Private Walter Jesson was captured on the 15th February, 1942, when the Japanese invaded Singapore, and was sent to Thailand to work on the Burma-Thailand railway. Information regarding his captivity has been found from Japanese records and Red Cross lists. The first news back to UK would have been army messages that he was missing and then, thanks to liaison arranged by the Red Cross, updates to say he was a PoW. It was a massive task to try to mediate across language barriers, confused and mis-recorded information, and the sheer weight of numbers involved. Walter’s data was one of the records that became confused, with his serial number mis-transcribed on some lists.
Nevertheless, we know that on the 17th August, 1942, he was at Camp 4 in Thailand, according to his Japanese record card. His home contact for information and his mailing card was Mrs A Jesson, 11 Henry Street, Londonderry, North Ireland.
In 1944, he was one of some two hundred prisoners transferred on board the cargo ship Hohuku Maru  which was to sail to the Phillipines, from where he would have been moved on to internment in Japan. Originally built in 1918 and named the Hofuku Maru, she had been re-registered in 1938 and in September 1944 was one of a small convoy of eleven ships sailing off the main island of the Philipines. On the 21st September 1944 they were attacked by American aircraft, and all eleven ships were sunk.

Detail of the ship and its tragic sinking are provided by the ‘wrecksite’ website (, which lists all the men on board, including Private Jesson. The ‘wrecksite’ post also includes the following brief account by Tony Allen (2008): Hofuku Maru SS was a Japanese transport carrying 1,289 prisoners-of-war en route from Singapore to Japan was attacked and sunk by US torpedo carrying bombers. Loaded with British and Dutch POW´s, it stopped at Manila to unload the sick and dying. It sailed again in convoy Mata-27 and was attacked for the second time about eighty miles north of Corregidor when only three days out. It took only a few minutes for the ship to go down drowning around 1,047 men who were trapped in the holds. Less than 250 survived.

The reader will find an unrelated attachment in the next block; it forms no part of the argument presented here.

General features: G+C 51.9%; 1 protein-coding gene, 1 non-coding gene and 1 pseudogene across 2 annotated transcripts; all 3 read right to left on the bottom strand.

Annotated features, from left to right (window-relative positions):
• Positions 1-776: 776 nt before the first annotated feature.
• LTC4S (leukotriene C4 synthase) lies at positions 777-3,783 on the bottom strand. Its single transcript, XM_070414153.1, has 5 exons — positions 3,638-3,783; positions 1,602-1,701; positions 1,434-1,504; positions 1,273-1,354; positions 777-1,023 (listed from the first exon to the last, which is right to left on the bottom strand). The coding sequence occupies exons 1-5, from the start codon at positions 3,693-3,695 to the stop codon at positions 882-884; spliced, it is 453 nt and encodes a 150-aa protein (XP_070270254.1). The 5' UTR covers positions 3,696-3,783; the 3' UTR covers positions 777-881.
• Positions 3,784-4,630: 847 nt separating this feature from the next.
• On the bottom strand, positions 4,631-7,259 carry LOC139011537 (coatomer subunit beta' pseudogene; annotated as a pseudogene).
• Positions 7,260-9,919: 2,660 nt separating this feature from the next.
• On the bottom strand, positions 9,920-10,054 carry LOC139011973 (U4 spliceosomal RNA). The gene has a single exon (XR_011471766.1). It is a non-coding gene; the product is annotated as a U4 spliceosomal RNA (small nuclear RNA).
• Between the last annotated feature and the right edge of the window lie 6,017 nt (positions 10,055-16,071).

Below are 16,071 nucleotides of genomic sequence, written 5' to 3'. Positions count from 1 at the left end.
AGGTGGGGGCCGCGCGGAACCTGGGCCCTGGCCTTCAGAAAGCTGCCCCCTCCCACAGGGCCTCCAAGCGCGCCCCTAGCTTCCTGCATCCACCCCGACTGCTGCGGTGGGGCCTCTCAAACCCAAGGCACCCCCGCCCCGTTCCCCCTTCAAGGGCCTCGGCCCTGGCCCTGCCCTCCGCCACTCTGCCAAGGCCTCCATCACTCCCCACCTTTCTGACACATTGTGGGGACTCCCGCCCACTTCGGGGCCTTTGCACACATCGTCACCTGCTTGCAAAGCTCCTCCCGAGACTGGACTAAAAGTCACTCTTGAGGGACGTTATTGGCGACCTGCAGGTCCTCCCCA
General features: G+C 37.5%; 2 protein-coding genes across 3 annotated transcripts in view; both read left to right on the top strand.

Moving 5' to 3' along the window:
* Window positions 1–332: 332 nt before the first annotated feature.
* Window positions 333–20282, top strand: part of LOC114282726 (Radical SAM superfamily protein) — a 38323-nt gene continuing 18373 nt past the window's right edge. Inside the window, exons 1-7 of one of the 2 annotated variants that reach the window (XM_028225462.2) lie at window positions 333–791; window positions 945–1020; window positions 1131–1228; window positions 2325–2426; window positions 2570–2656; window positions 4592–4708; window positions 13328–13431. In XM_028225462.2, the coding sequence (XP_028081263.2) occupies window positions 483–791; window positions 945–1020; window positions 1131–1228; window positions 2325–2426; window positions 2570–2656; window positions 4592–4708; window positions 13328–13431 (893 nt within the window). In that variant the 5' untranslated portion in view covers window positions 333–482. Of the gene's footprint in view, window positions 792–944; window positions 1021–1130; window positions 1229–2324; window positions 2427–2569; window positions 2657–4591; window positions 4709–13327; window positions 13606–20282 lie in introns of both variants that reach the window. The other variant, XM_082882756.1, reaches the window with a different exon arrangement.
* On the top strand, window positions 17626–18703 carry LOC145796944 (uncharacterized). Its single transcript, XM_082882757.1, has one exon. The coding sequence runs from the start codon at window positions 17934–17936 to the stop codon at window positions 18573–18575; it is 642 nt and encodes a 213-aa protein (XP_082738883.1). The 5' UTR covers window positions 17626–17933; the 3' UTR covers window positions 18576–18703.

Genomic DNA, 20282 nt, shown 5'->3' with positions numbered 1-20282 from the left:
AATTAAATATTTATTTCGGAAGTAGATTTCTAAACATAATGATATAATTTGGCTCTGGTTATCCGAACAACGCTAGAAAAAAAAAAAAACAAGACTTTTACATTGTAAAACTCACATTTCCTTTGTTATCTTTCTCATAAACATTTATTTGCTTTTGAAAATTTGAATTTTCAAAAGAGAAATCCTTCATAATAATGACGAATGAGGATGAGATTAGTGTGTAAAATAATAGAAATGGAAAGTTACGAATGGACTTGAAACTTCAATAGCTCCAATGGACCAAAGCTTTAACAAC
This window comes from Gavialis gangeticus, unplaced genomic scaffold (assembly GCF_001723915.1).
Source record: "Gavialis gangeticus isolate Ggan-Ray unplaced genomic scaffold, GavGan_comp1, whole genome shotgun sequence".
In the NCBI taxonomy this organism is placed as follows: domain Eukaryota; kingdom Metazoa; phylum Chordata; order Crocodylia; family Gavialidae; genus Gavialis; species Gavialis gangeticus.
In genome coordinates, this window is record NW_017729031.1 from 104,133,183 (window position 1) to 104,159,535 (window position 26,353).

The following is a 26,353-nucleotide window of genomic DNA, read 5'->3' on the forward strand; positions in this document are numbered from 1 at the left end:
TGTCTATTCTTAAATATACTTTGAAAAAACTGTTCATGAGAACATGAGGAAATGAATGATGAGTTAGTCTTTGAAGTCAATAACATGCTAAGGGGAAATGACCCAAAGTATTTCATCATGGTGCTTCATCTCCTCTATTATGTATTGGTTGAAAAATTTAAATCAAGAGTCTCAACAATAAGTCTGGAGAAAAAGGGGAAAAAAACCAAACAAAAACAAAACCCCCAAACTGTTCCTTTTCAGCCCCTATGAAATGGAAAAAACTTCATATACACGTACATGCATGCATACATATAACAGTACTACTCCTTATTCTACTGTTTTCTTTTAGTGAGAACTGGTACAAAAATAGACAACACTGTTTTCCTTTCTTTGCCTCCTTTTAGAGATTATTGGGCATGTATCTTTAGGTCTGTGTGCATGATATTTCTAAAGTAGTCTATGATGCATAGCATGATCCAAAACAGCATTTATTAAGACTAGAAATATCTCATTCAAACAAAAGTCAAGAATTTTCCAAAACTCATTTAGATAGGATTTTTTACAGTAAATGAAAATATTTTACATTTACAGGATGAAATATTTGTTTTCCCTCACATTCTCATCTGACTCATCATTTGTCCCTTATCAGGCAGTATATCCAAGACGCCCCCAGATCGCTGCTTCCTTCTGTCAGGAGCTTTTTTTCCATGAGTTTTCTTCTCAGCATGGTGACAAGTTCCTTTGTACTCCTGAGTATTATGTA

Walter Jesson is remembered on Column 65 of the Singapore War Memorial at Kranji in Singapore. The inscription includes ‘Son of Edward and Polly Jesson; husband of Annie Jesson, of Londonderry, Northern Ireland’.

It appears that Annie Jesson was pregnant when Walter left her to go back to war, and that she had their son David whilst her husband was away. We do not know if Walter was even aware that he had a son.

More information about the sinking of the Hohuku Maru can be found on the Lakenheath Remembers website set up to comemorate the death of Stanley Mackender (Private, Norfolk Regiment), another of the PoWs on board.